Rick Steves' Europe

Fontainebleau, France: Royal Château

It seems every king, queen, and emperor since has loved this palace — Louis XIII was born here, Louis XV was married here — but Fontainebleau has more Napoleon Bonaparte connections than any other palace.

Fontainebleau, France: Royal Château

3m 5s

More to Explore from Rick Steves' Europe

  • Art of the Middle Ages: asset-mezzanine-16x9

    Art of the Middle Ages

    55m 35s

    After Rome fell, Europe spent a thousand years in its Middle Ages. Its art shows how the light of civilization flickered in monasteries and on Europe’s fringes: Christian Byzantium, Moorish Spain, and pagan Vikings. Then, around A.D. 1000, Europe rebounded. The High Middle Ages brought majestic castles, radiant Gothic cathedrals, and exquisite art that dazzled the faithful and the secular alike.

  • Art of the Renaissance: asset-mezzanine-16x9

    Art of the Renaissance

    55m 35s

    Around 1400, Europe rediscovered the aesthetics of ancient Greece and Rome. This rebirth of classical culture showed itself in the statues, paintings, and architecture of Florence, then spread to Spain, Holland, Germany, and beyond. The Renaissance—from art-loving popes to Leonardo’s Mona Lisa and Michelangelo’s David—celebrated humanism and revolutionized how we think about our world.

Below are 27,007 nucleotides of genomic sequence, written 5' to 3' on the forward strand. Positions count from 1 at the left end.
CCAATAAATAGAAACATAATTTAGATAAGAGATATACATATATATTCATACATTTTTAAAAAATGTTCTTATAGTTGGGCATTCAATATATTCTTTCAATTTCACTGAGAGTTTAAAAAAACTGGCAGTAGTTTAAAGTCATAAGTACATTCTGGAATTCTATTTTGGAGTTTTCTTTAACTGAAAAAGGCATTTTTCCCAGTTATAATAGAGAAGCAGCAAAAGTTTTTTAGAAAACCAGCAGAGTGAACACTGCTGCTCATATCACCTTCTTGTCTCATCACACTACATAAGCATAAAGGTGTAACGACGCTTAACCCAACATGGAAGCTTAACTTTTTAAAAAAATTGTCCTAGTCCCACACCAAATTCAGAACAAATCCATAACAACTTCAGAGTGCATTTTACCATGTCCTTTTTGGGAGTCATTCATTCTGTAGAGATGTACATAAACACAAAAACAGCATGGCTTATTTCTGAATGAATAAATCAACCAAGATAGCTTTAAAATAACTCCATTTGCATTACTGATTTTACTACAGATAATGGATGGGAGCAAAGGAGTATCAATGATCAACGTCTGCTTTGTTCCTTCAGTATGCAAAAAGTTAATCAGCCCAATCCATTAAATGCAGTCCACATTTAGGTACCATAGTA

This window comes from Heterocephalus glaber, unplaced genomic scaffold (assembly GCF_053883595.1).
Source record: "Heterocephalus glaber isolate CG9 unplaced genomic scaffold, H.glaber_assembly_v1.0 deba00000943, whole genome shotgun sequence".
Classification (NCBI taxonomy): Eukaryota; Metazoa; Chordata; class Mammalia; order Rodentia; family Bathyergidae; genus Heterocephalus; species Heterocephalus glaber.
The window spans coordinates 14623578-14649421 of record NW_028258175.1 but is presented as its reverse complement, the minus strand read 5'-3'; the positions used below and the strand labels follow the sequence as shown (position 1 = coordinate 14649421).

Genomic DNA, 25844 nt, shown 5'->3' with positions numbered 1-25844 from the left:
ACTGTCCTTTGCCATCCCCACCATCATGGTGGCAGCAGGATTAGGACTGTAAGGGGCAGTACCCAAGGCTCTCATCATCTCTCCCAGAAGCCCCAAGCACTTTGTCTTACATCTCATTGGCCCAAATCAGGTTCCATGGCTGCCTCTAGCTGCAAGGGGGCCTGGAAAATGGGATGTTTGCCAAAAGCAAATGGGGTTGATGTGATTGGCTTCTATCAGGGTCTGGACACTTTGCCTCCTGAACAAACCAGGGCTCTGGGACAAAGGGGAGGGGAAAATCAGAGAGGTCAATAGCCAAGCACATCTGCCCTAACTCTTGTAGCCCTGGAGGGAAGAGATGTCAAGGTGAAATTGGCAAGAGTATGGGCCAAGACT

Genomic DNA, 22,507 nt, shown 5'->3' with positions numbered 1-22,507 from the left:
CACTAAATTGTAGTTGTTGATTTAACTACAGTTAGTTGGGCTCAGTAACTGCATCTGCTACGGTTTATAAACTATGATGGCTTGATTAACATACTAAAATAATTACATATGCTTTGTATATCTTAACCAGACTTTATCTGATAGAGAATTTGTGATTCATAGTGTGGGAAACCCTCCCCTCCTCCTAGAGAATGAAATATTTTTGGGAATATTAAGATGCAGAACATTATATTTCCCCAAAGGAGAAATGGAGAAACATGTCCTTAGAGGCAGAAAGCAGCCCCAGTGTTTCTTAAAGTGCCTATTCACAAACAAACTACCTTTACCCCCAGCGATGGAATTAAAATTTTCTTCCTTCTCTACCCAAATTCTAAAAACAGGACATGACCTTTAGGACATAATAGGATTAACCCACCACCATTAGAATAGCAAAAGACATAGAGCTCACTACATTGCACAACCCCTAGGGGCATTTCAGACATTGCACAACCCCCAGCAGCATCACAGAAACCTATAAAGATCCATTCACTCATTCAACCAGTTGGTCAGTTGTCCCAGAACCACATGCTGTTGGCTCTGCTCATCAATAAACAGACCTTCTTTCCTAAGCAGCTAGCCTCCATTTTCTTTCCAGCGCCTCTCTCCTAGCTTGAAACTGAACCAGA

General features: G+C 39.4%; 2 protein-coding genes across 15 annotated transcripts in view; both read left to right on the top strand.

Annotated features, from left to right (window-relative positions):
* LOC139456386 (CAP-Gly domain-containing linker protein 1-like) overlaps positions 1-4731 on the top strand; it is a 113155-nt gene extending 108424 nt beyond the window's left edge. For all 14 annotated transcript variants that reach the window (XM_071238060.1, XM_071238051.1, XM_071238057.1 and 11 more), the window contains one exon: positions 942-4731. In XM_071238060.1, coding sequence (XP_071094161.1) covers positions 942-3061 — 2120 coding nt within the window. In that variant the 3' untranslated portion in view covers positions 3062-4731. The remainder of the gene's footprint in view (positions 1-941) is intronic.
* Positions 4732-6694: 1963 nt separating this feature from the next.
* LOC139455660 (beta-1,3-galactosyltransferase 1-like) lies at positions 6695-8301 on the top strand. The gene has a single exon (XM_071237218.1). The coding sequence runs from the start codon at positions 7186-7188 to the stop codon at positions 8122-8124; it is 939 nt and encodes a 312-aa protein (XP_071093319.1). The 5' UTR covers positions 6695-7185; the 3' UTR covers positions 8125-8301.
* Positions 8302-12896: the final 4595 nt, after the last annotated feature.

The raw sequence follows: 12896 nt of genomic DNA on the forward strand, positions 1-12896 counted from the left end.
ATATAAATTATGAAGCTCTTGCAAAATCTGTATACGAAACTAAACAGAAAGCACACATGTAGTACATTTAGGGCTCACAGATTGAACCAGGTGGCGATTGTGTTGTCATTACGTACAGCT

• Art of Ancient Rome: asset-mezzanine-16x9

    Art of Ancient Rome

    55m 16s

    The Romans gave Europe its first taste of a common culture, and awe-inspiring art. From its groundbreaking architecture to its statues, mosaics, and frescos, Rome engineered bigger and better than anyone before. At its peak, the Roman Empire was a society of unprecedented luxury, with colossal arenas for entertaining the masses and giant monuments to egotistical emperors. And then it fell.

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